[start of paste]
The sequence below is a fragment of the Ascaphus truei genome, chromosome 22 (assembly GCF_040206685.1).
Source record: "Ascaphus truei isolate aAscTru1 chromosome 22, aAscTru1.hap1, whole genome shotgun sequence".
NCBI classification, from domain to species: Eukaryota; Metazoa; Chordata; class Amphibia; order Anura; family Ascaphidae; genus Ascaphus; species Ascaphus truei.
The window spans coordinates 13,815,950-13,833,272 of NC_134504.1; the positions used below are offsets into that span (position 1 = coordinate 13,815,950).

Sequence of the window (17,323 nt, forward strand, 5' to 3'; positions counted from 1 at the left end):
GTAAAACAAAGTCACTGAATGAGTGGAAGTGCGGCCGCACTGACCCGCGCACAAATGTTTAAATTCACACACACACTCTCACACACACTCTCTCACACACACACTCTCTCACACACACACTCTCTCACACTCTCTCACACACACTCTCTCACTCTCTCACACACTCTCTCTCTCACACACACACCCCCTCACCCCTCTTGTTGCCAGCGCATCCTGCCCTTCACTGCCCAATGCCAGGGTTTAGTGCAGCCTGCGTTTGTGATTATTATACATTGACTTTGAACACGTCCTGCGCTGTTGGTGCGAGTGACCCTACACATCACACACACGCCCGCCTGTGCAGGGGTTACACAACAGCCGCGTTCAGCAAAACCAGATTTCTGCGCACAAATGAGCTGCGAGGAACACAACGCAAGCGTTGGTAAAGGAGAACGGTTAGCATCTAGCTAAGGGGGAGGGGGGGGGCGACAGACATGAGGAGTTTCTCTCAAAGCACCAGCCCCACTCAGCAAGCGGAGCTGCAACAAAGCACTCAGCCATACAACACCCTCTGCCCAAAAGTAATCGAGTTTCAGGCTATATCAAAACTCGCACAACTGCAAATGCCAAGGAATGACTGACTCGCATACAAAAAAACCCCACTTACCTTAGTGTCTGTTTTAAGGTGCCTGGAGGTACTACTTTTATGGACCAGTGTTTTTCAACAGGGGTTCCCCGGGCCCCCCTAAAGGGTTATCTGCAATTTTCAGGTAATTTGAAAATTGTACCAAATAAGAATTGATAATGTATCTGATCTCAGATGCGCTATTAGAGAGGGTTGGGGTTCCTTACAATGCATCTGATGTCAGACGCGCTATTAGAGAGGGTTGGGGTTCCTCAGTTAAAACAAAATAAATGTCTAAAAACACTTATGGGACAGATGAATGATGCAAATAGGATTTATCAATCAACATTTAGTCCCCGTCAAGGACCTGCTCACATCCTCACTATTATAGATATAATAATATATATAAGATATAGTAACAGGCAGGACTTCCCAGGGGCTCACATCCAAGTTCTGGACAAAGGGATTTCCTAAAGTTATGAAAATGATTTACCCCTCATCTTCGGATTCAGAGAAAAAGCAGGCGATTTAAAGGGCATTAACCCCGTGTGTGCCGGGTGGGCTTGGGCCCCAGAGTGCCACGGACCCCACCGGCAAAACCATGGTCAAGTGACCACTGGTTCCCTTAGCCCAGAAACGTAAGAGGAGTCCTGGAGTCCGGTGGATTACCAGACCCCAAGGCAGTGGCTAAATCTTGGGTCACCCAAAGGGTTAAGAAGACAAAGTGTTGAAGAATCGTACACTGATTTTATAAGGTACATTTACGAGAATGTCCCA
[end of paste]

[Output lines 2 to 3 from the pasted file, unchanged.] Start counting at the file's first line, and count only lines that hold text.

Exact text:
Source record: "Ascaphus truei isolate aAscTru1 chromosome 22, aAscTru1.hap1, whole genome shotgun sequence".
NCBI classification, from domain to species: Eukaryota; Metazoa; Chordata; class Amphibia; order Anura; family Ascaphidae; genus Ascaphus; species Ascaphus truei.